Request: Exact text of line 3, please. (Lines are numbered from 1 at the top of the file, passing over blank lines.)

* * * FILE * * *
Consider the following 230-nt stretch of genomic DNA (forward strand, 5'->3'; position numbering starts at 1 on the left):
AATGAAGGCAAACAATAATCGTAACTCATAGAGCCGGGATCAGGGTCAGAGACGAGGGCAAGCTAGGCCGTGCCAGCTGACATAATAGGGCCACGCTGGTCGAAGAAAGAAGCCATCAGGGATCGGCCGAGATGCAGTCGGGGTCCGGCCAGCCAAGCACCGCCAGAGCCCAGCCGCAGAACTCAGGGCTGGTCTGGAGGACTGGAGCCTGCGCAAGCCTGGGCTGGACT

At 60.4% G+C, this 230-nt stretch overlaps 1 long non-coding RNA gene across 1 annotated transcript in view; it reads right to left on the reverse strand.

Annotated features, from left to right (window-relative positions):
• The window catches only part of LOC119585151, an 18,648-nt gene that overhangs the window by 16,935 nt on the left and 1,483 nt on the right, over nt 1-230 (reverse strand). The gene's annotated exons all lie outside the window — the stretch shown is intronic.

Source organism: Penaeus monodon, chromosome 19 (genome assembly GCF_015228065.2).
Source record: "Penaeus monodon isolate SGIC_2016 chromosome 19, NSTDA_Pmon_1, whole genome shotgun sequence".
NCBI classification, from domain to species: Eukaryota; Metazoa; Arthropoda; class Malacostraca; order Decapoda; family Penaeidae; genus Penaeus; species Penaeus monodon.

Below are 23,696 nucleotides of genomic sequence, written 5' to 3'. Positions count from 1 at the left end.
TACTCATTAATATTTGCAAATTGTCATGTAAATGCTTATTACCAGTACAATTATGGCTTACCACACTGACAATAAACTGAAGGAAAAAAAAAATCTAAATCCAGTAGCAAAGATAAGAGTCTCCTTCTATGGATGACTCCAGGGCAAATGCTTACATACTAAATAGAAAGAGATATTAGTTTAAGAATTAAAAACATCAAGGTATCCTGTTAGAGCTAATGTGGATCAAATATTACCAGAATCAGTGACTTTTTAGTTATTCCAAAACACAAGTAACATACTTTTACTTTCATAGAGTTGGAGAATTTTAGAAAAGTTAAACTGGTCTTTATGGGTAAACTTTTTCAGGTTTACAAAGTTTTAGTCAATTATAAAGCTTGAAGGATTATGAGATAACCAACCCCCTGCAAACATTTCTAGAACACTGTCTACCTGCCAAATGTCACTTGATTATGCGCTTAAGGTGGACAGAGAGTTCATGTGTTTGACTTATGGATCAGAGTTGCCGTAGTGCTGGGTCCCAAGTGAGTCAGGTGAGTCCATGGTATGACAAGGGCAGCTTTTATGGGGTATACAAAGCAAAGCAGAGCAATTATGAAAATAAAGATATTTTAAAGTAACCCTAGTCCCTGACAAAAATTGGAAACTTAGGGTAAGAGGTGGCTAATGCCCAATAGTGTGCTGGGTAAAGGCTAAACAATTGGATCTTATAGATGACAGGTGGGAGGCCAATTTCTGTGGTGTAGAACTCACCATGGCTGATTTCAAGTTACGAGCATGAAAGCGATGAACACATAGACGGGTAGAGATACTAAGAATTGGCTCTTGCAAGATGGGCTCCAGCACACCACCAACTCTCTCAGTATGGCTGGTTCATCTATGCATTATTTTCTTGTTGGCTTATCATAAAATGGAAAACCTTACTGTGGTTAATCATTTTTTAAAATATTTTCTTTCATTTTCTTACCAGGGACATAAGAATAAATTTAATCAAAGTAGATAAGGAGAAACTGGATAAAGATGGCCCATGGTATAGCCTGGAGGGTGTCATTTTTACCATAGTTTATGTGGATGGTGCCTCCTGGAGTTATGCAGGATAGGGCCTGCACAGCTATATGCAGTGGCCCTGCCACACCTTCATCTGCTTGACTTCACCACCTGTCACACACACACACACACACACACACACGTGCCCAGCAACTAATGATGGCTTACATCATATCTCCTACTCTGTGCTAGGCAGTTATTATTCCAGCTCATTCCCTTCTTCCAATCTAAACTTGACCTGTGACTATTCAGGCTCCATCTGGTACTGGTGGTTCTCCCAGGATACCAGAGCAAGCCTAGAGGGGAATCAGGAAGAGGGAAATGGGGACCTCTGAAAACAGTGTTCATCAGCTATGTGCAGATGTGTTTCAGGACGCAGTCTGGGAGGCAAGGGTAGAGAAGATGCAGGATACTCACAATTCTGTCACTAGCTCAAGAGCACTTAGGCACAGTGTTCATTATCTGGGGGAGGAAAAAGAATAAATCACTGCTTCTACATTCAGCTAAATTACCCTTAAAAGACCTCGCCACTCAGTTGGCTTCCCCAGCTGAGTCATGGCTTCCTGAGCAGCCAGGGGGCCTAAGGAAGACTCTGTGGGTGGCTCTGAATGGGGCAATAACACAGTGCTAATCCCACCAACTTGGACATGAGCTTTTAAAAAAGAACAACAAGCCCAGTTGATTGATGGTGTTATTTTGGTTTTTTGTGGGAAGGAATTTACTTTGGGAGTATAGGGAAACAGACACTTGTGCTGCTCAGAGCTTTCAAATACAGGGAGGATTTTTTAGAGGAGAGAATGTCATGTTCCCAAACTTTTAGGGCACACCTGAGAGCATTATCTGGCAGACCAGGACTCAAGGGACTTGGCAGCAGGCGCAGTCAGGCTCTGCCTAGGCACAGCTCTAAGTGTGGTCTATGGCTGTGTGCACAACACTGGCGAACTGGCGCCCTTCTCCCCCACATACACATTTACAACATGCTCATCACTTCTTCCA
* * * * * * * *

At 60.4% G+C, this 230-nt stretch overlaps 1 long non-coding RNA gene across 1 annotated transcript in view; it reads right to left on the reverse strand.